Mr. al-Nemer was a leading voice behind Shiite protests that rocked Saudi Arabia beginning in 2011. He was sentenced to death in October 2014 on charges of encouraging foreign meddling and disobedience toward Saudi Arabia’s rulers.

 

While Saudi Arabia is majority Sunni, it has a large and restive Shiite population concentrated in its Eastern Province.

 

The killing of Mr. al-Nemer could further strain relations between Saudi Arabia and Shiite populations in Iran, Iraq and Lebanon.

 

Anti-Saudi protests also broke out in the streets of Baghdad on Saturday. Smaller protests took place in the town of Kut, south of the capital, and in the Shiite pilgrimage city of Kerbala.

 

Mr. al-Nemer’s execution comes at a fragile moment for Iraqi Prime MInister Haider al-Abadi, who faces anger from Shiite leaders who have criticized his reliance on the U.S., which has close ties to Saudi Arabia and other Sunni-led Gulf Arab monarchies.

 

Mr. Abadi’s government has been cultivating a warmer relationship with Saudi Arabia. The kingdom reopened its Baghdad embassy last week, 25 years after it shuttered following Iraq’s invasion of Kuwait.

 

“I’m shocked [and] saddened at Sheikh [al-Nemer’s] execution by Saudi authorities,” Mr. Abadi tweeted Saturday. “Peaceful opposition is a fundamental right. Repression does not last.”

 

Iranian Foreign Ministry spokesman Hossein Jaber Ansari called for calm on Saturday and said there shouldn’t be more demonstrations around Saudi diplomatic premises, according to IRNA. Protesters also removed the Saudi flag from its consulate in Mashhad, Iran’s second-largest city, local news agencies reported.

 

Saudi Arabia and Iran have long been rivals for power in the region and are already fighting what amounts to a proxy war in Yemen, where a Saudi-led coalition has carried out airstrikes against Houthi rebels since last March. Iran supports the Houthis politically, but denies sending them weapons.

 

Mr. al-Nemer’s execution also drew criticism from outside the Middle East.

 

It has the “potential of inflaming further the sectarian tensions that already bring so much damage to the entire region, with dangerous consequences,” European Union foreign policy chief Federica Mogherini said in a statement on Saturday. “The EU calls on the Saudi authorities to promote reconciliation between the different communities in the Kingdom, and all actors to show restraint and responsibility.”

 

United Nations Secretary-General Ban Ki-moon was “deeply dismayed” by the execution and reiterated his stance against the death penalty, according to a spokesman. He urged restraint in reactions among Saudi Arabia’s rivals and deplored Saturday’s violence at the embassy in Tehran.

 

http://www.wsj.com/articles/irans-supreme-leader-vows-divine-revenge-for-saudi-execution-of-shiite-cleric-1451817615

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The Saudi embassy in Baghdad got katyushaed by Harakat-al-Najuba the one of the Shia militias fighting in Syria. Trouble in Bahrain. Killing Nimr is insane, unless you are trying to screw over Defense Minister Mohammed.

Edited by Simon Tan
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The Saudi embassy in Baghdad got katyushaed by Harakat-al-Najuba the one of the Shia militias fighting in Syria. Trouble in Bahrain. Killing Nimr is insane, unless you are trying to screw over Defense Minister Mohammed.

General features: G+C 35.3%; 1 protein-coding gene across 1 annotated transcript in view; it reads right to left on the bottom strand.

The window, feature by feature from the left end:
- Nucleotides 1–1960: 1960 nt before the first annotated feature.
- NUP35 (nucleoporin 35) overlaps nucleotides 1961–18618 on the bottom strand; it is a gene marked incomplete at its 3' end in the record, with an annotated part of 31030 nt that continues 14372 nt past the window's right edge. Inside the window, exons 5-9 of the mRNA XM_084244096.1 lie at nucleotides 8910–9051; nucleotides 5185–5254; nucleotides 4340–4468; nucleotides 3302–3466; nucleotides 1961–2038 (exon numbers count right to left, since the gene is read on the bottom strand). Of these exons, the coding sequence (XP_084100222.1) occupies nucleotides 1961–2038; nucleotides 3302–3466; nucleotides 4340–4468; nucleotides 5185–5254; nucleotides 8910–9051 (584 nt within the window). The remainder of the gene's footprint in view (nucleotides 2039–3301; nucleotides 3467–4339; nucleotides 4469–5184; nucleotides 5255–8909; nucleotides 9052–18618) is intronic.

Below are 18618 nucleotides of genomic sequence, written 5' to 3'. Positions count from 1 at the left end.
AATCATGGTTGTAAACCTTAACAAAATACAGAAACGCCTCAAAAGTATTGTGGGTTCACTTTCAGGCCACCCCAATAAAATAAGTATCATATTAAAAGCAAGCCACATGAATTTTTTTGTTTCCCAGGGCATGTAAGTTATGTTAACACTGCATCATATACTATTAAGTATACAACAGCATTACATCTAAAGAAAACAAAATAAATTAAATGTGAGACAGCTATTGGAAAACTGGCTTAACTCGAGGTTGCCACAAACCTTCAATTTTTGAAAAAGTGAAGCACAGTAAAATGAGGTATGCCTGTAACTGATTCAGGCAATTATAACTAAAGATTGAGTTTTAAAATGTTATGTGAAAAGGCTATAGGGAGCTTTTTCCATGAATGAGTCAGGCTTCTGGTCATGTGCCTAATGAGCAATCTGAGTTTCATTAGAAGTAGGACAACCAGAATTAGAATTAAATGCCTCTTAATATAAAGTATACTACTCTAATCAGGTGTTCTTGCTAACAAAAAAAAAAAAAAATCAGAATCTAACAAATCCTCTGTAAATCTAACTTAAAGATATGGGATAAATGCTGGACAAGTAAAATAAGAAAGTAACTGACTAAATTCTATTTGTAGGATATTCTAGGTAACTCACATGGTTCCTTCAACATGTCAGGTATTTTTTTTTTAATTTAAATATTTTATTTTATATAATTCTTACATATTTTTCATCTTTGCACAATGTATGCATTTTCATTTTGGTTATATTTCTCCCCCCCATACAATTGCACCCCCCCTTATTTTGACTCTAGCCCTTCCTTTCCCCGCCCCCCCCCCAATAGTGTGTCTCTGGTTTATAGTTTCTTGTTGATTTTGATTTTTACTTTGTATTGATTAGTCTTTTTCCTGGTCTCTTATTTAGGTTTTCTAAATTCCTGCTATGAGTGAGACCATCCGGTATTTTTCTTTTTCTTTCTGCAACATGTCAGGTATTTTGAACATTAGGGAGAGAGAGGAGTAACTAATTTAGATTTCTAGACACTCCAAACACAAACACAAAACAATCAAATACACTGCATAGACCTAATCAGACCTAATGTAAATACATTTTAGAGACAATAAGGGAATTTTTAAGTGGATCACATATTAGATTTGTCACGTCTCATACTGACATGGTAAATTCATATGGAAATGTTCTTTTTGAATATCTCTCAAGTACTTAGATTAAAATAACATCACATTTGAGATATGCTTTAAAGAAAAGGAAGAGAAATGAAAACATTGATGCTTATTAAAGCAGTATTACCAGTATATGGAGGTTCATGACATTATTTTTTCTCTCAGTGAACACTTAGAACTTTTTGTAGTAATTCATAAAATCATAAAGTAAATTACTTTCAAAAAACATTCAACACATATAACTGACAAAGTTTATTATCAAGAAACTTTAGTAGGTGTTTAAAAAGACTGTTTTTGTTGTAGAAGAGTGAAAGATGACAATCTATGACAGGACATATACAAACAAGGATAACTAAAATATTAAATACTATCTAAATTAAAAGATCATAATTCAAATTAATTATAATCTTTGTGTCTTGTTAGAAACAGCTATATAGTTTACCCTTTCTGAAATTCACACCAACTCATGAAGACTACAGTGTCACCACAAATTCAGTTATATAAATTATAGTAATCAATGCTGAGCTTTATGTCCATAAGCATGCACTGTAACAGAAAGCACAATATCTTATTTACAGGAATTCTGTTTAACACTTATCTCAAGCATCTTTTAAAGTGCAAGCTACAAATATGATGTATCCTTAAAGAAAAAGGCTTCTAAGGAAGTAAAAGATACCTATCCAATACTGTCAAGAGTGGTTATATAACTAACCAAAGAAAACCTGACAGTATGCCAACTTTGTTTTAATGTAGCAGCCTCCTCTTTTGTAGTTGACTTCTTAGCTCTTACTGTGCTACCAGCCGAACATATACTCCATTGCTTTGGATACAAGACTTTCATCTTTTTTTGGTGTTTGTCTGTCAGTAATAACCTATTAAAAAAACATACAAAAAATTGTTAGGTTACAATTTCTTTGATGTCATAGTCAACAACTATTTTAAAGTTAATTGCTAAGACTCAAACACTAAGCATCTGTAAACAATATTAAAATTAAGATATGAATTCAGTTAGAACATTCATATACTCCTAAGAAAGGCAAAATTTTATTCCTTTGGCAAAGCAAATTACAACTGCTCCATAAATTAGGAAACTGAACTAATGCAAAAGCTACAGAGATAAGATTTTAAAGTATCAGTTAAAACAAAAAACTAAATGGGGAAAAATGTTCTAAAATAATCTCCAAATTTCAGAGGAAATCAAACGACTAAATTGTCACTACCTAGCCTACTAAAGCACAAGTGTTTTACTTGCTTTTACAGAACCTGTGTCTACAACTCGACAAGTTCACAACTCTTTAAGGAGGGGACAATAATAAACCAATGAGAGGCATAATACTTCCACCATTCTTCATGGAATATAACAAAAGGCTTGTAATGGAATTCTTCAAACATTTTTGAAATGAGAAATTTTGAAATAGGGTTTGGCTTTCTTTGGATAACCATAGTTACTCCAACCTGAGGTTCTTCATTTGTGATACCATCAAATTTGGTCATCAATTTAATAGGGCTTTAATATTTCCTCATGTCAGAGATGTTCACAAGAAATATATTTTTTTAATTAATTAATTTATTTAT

There. SA royal house is in uproar and it's spilling over.

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It is an attempt by Saudi to try and broaden the conflict with Iran. To goad them into some reaction that they can then use to pressure the US or other Sunni states into escalation. Since the Sheikh was executed following the visit of the Sultan, it must have been part of the calculation. The pressure direct and indirect on Sunni states is extremely high to 'join the coalition' and contribute to the Yemen fight. Saudi could not GAS about Syria other than it is something to occupy Tehran.

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Am I the only one sorta enjoying seeing these two camps kill each other? I hope this means limiting terror activities inside that region alone, leaving the rest of the world alone.

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Of the 3 East Asia countries, China has the most diverse supply of oil. In 2014, about 30% comes from Shia and Russia and about 33% from Sunni countries. Japan has only about 13% from Shia and Russia and about 76% from Sunni countries. South Korea has about 17% from Shia and Russia and about 71% from Sunni.

 

The US isn't so dependent on ME oil.

 

 

http://www.randalolson.com/2014/08/28/where-the-u-s-gets-its-oil-from/

 

Most of the Persion gulf portion is from KSA and some being Iraq.

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Why is the USA pie so roughly divided into regions, whereas the others name definite countries?

 

There wasn't one that was exactly like the other three for the US. The link below the US pie graph posted has some interesting things. There are others by going with google. This one says Jan 2014, one month may not be a long enough sample, but well I can put it up.

 

 

Main point is that US oil imports are far less than the 3 East Asia countires which is something to consider when thinking about the strategic interest of these countries. Another point is how China is not slanted to Sunni oil like Jpn, ROK, or the USA is.

 

Another important point from the link is that in 2013, the share of oil between US imports and US produced is 40% and 60% respectively. It really minimizes the impact of what happens in the ME. Naturally, Japan, RoK, and China don't have nearly as much domestic oil extraction.

Edited by JasonJ